Some experts believe that commercial space tourism will encourage humans to protect the earth more carefully. According to them, astronauts have reported experiencing something called the Overview Effect that can dramatically shift human attitudes about environmental protection.
Even with its steep price tag, there is growing interest in space tourism and even colonizing other planets. A survey revealed that young Chinese respondents were willing to pay more for trips into space than their American counterparts. Furthermore, Orbital Assembly Corporation recently unveiled their plan for two space hotels by 2025 that will offer viewing platforms, artificial gravity platforms, spa services, 3D holograms, digital wall art displays, viewing platforms and artificial gravity for guests who wish to stay overnight at one.
While space travel remains expensive and uncommon, private entrepreneurs such as Paul Allen, Elon Musk, Jeff Bezos and Richard Branson have taken steps to reduce its risks as commercial players like plane makers take charge. It could become as commonplace as air travel within years – all business models must implement safety precautions so travelers are safe; for the same reason certified vehicles must be used.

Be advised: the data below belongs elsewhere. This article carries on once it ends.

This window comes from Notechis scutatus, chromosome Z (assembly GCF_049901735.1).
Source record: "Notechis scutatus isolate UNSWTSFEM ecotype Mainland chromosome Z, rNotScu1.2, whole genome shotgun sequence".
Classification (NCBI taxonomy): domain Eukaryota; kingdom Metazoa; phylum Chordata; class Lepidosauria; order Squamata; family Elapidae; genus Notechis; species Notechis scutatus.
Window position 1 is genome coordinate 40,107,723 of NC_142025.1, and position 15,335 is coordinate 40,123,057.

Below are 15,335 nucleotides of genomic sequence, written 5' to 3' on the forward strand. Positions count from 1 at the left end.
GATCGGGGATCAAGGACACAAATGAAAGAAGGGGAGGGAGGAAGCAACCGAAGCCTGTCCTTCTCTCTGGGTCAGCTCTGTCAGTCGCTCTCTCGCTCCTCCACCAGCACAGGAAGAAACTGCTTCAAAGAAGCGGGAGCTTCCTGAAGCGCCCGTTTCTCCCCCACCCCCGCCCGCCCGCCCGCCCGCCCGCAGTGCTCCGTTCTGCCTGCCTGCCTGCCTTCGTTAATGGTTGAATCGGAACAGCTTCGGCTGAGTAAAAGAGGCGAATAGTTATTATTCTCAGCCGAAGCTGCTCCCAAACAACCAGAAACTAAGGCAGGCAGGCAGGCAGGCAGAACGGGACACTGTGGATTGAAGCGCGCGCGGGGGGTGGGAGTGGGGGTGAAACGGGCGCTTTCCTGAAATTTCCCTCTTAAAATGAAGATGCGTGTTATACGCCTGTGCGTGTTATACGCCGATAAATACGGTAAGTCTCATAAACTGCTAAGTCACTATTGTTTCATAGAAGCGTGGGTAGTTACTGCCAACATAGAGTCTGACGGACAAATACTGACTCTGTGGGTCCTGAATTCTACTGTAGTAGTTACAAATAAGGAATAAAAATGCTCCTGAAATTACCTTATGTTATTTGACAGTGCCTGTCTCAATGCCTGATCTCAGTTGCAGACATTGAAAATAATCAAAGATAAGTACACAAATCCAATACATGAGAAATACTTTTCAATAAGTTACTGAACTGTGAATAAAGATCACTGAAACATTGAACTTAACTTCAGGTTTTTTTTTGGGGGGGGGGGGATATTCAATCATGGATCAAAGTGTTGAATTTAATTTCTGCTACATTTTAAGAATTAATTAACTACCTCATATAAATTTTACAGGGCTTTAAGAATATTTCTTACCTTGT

At present, private companies are producing space vehicles on their own and must rely on NASA tests to demonstrate that their craft are capable of reaching outer space safely. Should anything go amis, the FAA could step in with regulations, though doing so in response to tragedy might result in hasty decisions that limit innovation while protecting public interests, according to experts. Furthermore, any retroactive crackdown would hurt spacecraft makers financially.
NASA is funding four different companies – SpaceX and Blue Origin among them – to develop commercial spacecraft; but none is likely ready by 2023 for use as tourist transport vehicles.
Maintaining the health of tourists travelling into space will be an immense challenge. Many potential passengers are middle-aged individuals with histories of health conditions that increase the risks for spaceflight. Fluid redistribution during spaceflight could increase blood pressure in the skull and cause life-threatening brain bleeds; alternatively, it might trigger asthmatic symptoms by redistributing airway-closing mucus in their lungs and closing off airway passageways.